GAINESBORO, Tenn. (WKRN) – Jackson County Middle School was recently recognized for its summer STEM program, or science, technology, engineering and math. Earlier this week, students launched their own high-altitude weather balloon.
Jackson County eighth grade teacher Michael Vigeant and his students have done this for the last five years.
“I just wanted to do something fun, something that not everyone else is doing,” Vigeant explained. “We’re really the only school in Tennessee that does this regularly. We launch our balloons with lots of tracking devices on it, but the main one is the radio tracker that tells us how fast it’s going and how high it’s going.”
Their balloon flew to a height of 103,000 feet, or about 19 miles high. And that put it in the stratosphere, the layer above where our weather takes place. The cameras aboard the apparatus showed the amazing view from there, where the sky is black instead of blue, and you can see the clouds below. Eventually, the device parachuted back to earth. In years gone by, the balloon has traveled as far away as Roanoke, Virginia. But this year, it didn’t go far, and that was a weather lesson in itself.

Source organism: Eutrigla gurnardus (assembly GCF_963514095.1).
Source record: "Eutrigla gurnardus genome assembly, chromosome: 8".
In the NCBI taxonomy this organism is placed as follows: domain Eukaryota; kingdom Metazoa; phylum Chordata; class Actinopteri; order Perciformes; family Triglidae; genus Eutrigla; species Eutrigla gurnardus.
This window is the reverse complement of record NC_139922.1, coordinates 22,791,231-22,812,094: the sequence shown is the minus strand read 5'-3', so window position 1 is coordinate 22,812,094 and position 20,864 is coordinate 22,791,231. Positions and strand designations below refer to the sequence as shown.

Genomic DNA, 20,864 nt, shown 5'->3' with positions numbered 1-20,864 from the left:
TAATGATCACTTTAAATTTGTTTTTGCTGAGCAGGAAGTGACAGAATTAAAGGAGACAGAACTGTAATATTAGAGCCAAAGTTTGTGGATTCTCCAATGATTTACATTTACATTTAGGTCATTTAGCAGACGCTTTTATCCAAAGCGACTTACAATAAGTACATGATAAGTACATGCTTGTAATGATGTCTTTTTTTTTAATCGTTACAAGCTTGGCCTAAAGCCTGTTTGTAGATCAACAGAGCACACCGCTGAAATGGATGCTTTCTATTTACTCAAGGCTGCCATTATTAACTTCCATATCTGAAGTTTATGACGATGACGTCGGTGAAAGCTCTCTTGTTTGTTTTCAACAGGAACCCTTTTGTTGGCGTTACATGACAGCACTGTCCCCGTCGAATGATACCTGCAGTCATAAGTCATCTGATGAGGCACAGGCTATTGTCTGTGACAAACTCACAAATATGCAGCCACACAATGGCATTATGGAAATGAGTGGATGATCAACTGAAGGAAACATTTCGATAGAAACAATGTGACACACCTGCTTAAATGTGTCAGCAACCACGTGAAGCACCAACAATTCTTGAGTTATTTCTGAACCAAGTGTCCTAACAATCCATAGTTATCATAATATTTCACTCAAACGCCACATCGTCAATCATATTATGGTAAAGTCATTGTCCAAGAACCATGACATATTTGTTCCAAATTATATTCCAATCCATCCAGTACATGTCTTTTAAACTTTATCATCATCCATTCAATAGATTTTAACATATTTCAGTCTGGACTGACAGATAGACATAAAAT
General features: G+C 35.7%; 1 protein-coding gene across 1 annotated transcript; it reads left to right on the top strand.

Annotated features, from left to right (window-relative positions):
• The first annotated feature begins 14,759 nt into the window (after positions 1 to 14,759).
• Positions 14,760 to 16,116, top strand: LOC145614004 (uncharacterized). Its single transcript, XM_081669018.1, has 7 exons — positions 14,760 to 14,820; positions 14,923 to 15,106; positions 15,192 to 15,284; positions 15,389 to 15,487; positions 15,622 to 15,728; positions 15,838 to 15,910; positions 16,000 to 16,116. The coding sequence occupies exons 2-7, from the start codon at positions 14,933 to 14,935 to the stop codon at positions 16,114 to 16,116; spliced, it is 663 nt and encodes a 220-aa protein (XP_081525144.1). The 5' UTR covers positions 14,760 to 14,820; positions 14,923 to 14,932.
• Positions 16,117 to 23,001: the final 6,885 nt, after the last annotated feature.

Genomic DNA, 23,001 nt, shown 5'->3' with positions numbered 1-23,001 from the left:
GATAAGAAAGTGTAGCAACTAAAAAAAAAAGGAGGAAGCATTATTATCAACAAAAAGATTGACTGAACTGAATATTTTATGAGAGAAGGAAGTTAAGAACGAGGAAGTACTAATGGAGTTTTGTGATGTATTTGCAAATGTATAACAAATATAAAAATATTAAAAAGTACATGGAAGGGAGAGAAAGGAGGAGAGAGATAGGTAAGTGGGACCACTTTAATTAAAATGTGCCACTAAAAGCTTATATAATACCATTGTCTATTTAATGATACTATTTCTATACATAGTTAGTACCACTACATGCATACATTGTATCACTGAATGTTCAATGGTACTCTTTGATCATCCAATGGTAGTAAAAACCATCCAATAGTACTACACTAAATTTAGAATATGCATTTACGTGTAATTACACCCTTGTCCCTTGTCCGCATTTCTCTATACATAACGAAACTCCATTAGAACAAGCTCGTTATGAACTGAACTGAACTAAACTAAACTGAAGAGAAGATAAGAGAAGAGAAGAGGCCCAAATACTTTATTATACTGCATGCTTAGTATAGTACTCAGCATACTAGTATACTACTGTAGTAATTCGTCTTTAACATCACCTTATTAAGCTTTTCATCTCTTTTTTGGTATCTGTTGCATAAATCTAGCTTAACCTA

“It didn’t really go that far because the upper atmosphere was really slow,” Vigeant said. “The upper winds were really slow. So, it just went from Gainesboro to between Monterey and Sparta which is about 40 miles, maybe.”
And that’s because the big ridge of high pressure that brought us the warm temperatures this week contains very light winds.
“This launch was kind of unusual because it never went faster than 20 mph,” Vigeant explained. “The last one that we lost last year, it hit a jet stream and was going 130 mph.”
These are the kinds of lessons the students are learning.
In 2024, they plan to bring their balloon and its cameras north to live stream the next Great American Eclipse of the sun from 100,000 feet.